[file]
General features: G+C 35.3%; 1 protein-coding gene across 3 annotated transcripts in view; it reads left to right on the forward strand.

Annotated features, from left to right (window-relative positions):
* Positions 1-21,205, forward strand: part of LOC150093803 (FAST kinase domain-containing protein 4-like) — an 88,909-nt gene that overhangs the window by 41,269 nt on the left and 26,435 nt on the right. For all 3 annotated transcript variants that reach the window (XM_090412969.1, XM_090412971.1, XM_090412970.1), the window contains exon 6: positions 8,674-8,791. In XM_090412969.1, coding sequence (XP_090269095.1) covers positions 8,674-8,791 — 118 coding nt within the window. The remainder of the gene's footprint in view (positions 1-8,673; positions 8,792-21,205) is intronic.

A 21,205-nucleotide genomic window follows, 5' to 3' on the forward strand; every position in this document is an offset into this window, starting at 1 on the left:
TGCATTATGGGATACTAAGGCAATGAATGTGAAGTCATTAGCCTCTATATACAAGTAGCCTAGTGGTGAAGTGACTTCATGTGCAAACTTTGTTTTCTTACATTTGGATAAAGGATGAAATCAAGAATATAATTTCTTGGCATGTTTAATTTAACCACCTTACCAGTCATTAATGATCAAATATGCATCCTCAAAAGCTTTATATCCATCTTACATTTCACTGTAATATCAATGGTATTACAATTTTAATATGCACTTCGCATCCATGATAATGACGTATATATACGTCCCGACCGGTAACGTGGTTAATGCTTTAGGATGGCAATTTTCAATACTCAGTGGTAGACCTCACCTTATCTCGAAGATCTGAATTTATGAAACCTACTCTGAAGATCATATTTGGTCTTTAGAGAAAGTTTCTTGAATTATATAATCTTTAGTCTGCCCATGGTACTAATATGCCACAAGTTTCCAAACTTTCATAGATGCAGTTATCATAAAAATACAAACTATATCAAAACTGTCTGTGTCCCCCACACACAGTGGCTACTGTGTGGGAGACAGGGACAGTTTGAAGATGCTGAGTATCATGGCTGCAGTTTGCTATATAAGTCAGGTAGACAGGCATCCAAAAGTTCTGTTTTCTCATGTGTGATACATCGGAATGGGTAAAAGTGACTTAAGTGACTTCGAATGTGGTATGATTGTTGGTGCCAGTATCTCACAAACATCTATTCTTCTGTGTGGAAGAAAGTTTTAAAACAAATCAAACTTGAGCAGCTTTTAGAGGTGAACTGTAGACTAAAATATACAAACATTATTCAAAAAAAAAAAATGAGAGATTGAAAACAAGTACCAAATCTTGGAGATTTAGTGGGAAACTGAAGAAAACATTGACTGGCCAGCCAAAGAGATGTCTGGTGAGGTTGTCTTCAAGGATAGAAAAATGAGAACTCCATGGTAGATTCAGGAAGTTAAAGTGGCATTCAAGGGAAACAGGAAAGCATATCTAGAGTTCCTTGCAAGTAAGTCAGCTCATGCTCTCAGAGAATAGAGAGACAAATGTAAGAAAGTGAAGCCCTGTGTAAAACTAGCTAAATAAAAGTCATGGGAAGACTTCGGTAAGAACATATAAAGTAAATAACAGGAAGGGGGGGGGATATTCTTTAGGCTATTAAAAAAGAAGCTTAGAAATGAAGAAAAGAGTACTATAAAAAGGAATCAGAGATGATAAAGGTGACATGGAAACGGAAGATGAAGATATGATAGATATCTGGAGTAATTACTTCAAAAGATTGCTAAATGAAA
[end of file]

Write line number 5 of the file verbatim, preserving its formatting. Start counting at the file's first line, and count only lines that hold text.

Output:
TGCATTATGGGATACTAAGGCAATGAATGTGAAGTCATTAGCCTCTATATACAAGTAGCCTAGTGGTGAAGTGACTTCATGTGCAAACTTTGTTTTCTTACATTTGGATAAAGGATGAAATCAAGAATATAATTTCTTGGCATGTTTAATTTAACCACCTTACCAGTCATTAATGATCAAATATGCATCCTCAAAAGCTTTATATCCATCTTACATTTCACTGTAATATCAATGGTATTACAATTTTAATATGCACTTCGCATCCATGATAATGACGTATATATACGTCCCGACCGGTAACGTGGTTAATGCTTTAGGATGGCAATTTTCAATACTCAGTGGTAGACCTCACCTTATCTCGAAGATCTGAATTTATGAAACCTACTCTGAAGATCATATTTGGTCTTTAGAGAAAGTTTCTTGAATTATATAATCTTTAGTCTGCCCATGGTACTAATATGCCACAAGTTTCCAAACTTTCATAGATGCAGTTATCATAAAAATACAAACTATATCAAAACTGTCTGTGTCCCCCACACACAGTGGCTACTGTGTGGGAGACAGGGACAGTTTGAAGATGCTGAGTATCATGGCTGCAGTTTGCTATATAAGTCAGGTAGACAGGCATCCAAAAGTTCTGTTTTCTCATGTGTGATACATCGGAATGGGTAAAAGTGACTTAAGTGACTTCGAATGTGGTATGATTGTTGGTGCCAGTATCTCACAAACATCTATTCTTCTGTGTGGAAGAAAGTTTTAAAACAAATCAAACTTGAGCAGCTTTTAGAGGTGAACTGTAGACTAAAATATACAAACATTATTCAAAAAAAAAAAATGAGAGATTGAAAACAAGTACCAAATCTTGGAGATTTAGTGGGAAACTGAAGAAAACATTGACTGGCCAGCCAAAGAGATGTCTGGTGAGGTTGTCTTCAAGGATAGAAAAATGAGAACTCCATGGTAGATTCAGGAAGTTAAAGTGGCATTCAAGGGAAACAGGAAAGCATATCTAGAGTTCCTTGCAAGTAAGTCAGCTCATGCTCTCAGAGAATAGAGAGACAAATGTAAGAAAGTGAAGCCCTGTGTAAAACTAGCTAAATAAAAGTCATGGGAAGACTTCGGTAAGAACATATAAAGTAAATAACAGGAAGGGGGGGGGATATTCTTTAGGCTATTAAAAAAGAAGCTTAGAAATGAAGAAAAGAGTACTATAAAAAGGAATCAGAGATGATAAAGGTGACATGGAAACGGAAGATGAAGATATGATAGATATCTGGAGTAATTACTTCAAAAGATTGCTAAATGAAA